In our previous studies, we have demonstrated several beneficial effects of HAM-RS2 in rodents that fed a low fat diet. Such benefits included the following: improvement in fermentation, increased production of plasma GLP-1 and PYY, improved insulin sensitivity, increased gene expression of proopiomelanocortin in the hypothalamic arcuate nucleus in the brain, a decreased respiratory quotient, improvements in diabetic rats, and decreased abdominal fat [1, 3, 4, 6, 14]. Additionally, we have reported that dietary HAM-RS2 was associated with lower body fat in mice that were fed a moderate fat diet [4] and in a low fat diet fed to OVX rats [5], a model of endocrine obesity. In the present study, we investigated the effects of HAM-RS2 included in a diet-induced obesity study comparing the low-fat diet with a high-fat diet. Tuna oil was also tested as fish oil is reported to have an opposite effect on body fat compared to other sources of fat [7]. Several studies have reported using fructoligosaccharide (FOS), a fermentable carbohydrate, in conjunction with a high fat diet. Such studies report that FOS is effective in producing beneficial health effects similar to those we have previously published for HAM-RS2 in a low fat diet [8, 15]. The prebiotic, FOS, added to a high fat diet also reduces the metabolic endotoxemia reported with the feeding of a high fat diet [15]. Thus, we anticipated that HAM-RS2 would also be associated with reduced body fat with the feeding of a high fat diet, and that tuna oil should also enhance the fermentation and the reduction of body fat associated with the feeding of HAM-RS2 in both low- and high-fat diets.

However, results of this study show that the effects of HAM-RS2 were partially reduced when rats were fed a high fat compared to a low fat diet with resistant starch. Reductions included several fermentation variables (weight of cecal contents, empty cecal weight, total amounts of propionate and butyrate (P = 0.07) in cecal contents), plasma PYY (RS*fat P = 0.08), and abdominal fat (RS*fat P= 0.07). Such findings indicate that rats respond differently to HAM-RS2 with a high fat diet, and consideration should be given to this partial attenuation and difference in response [16]. The specific mechanism by which HAM-RS2 reduces body fat may be a reflection of the amount of propionate and butyrate in the cecal contents, which were partially attenuated with the feeding of HAM-RS2 in a high fat diet [17].

While the rats fed the high fat diet still responded to the HAM-RS2, the positive health implications were partially attenuated when compared to the low fat resistant starch groups. There was still evidence of fermentation, but the rats that fed the resistant starch in a high fat diet consumed greater energy over the study than the rats that fed the resistant starch in a low fat diet (Table 2). This likely inhibited the numerical effect of HAM-RS2 on reducing body fat (RS*fat P = 0.07). Because only partial attenuation occurred with HAM-RS2 in a high fat diet, such findings indicate the consumption of HAM-RS2 may remain beneficial for many Americans that consume diets with fat levels above recommendations and often very high in saturated fat sources. From 1999 through 2008, average intakes of total fat and saturated fat were 34% and 11% of the energy, respectively [18]. The high fat diets in the present study were 20% of the weight of the diet ingredients and 42% of the energy of the diet. Also, 50% percent of the high fat diet was saturated fat by weight of the diet. This level of fat is within the upper ranges of human consumption of Americans [19]. In a previous study, consumption of a diet with moderate fat (11% by weight and 28% by energy) did not attenuate reduction of body fat with feeding of HAM-RS2 to rodents [4]. These results with moderate dietary fat and HAM-RS2 may indicate that most Americans would not have attenuation of effects associated with the consumption of HAM-RS-2.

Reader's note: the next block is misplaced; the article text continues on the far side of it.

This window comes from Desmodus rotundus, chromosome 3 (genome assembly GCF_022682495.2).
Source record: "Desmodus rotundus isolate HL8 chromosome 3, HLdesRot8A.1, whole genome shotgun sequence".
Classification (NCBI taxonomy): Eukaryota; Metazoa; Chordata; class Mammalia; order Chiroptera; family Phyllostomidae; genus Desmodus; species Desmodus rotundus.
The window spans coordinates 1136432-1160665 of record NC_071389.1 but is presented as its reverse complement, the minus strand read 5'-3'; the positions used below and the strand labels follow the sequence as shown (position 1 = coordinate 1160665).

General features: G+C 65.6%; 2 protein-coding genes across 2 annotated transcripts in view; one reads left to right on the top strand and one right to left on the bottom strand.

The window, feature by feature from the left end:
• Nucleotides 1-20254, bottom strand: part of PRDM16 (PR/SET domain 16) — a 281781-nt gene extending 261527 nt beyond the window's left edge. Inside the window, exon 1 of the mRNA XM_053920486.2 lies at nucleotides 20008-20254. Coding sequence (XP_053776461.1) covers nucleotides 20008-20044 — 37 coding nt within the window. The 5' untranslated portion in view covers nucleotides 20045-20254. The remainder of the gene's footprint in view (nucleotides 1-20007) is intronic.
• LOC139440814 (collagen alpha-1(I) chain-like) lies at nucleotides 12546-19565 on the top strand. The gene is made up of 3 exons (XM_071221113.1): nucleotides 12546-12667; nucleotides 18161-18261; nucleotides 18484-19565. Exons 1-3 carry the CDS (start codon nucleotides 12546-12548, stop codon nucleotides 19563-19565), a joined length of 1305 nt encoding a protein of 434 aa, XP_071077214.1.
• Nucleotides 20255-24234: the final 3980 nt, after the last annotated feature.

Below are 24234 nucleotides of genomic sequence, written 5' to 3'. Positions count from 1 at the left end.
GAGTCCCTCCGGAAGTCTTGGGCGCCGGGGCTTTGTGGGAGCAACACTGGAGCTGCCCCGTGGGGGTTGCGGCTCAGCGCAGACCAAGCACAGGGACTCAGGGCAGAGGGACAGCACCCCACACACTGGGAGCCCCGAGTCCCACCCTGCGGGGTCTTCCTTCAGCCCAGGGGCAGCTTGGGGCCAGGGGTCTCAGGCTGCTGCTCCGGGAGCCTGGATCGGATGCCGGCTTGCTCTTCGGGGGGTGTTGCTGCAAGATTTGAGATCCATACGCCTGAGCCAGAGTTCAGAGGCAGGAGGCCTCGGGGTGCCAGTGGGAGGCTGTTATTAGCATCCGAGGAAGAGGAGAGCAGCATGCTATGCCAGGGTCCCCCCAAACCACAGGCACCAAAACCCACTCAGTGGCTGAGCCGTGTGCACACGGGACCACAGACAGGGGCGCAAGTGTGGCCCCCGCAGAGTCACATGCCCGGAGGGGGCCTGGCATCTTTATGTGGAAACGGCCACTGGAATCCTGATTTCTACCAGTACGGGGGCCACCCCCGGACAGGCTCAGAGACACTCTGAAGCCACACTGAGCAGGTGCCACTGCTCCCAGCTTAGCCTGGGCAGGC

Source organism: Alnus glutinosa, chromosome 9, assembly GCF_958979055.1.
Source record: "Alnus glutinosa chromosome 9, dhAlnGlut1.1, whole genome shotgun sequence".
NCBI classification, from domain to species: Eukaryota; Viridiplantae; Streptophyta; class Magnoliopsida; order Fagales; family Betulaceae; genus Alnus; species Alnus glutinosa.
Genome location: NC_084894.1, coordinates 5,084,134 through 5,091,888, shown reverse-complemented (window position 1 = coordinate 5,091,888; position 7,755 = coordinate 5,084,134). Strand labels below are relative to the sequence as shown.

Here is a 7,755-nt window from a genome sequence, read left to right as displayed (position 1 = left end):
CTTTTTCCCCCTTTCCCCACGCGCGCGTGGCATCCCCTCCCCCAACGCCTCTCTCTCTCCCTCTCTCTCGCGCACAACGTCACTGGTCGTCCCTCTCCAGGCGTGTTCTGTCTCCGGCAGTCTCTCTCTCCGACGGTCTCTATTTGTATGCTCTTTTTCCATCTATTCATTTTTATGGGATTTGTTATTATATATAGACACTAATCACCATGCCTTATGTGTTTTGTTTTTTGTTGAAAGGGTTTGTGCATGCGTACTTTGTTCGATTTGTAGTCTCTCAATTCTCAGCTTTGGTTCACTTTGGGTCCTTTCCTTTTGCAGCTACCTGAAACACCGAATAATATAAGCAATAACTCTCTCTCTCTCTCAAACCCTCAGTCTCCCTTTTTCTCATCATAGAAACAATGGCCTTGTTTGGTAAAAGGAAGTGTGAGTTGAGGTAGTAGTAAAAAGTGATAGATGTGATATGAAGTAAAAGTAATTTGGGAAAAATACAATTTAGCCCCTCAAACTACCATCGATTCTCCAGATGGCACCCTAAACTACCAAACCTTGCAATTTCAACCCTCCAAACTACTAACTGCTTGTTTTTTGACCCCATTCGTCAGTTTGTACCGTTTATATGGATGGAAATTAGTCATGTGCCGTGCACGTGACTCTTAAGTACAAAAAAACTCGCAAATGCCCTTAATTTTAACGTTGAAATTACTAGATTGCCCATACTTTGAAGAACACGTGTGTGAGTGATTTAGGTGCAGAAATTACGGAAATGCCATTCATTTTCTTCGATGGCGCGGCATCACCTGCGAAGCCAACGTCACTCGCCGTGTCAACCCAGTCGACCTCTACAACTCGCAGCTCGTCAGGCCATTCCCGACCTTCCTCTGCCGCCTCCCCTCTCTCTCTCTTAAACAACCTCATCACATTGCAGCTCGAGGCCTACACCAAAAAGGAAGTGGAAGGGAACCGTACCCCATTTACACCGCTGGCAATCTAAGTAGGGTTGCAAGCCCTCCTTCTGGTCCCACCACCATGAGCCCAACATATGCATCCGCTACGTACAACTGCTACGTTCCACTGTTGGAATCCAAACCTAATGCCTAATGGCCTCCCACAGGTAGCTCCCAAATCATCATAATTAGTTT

There were basically no positive effects associated with addition of tuna oil to the low and high-fat diets. In a previous study, rats that fed fish oil and HAM-RS2 demonstrated increase in SCFA production and a lower colonic pH when compared to a control diet with sunflower oil and HAM-RS2 [20]. However, the concentration of tuna oil was only 4% of the weight of the diet (10% energy) in the current study. Conlon et al. used 10% tuna oil of weight of diet in their study to observe improved fermentation effects [20]; but in the present study the major aim was to compare low fat diets with high fat diets and to have the same weight of the diet as tuna oil in both low and high fat diets.

On the other hand, tuna oil consumption increased both food and energy intake. This, however, did not result in an increase in abdominal fat or body weight (Figure 2). A review by Buettner etal. reported that fish oil has a different effect on body weight than other types of fat—a reduced body weight [7]. The current study results may indicate that higher intake concentrations of tuna oil may be required to observe decreases in body weight and body fat.

In summary, the presently reported research study demonstrated a partial attenuation of the beneficial effects of HAM-RS2 in rats that were fed a high fat diet. This partial attenuation reflects rats not responding as well to HAM-RS2 when fed on a high-fat diet as compared to HAM-RS2 in a low-fat diet. The high-fat concentration used in the present study was within the range of human consumption, but well above the average fat intake for the American population. A previous study demonstrated no attenuation of reduced body fat associated with dietary HAM-RS2 with feeding of a moderate-fat diet. However, the current data indicate that those American's consuming a high fat-diet may benefit from the consumption of prebiotics like HAM-RS2, but warrant further research into reduction in health benefits when coupled with the consumption of a high fat diet.

Acknowledgments

Amioca® cornstarch and Hi-maize® cornstarch were gifts from Ingredion Incorporated (Bridgewater, NJ). Nu-Mega encapsulated tuna oil was a gift from Clover Corporation (Gymea, N.S.W., Australia).

Ancillary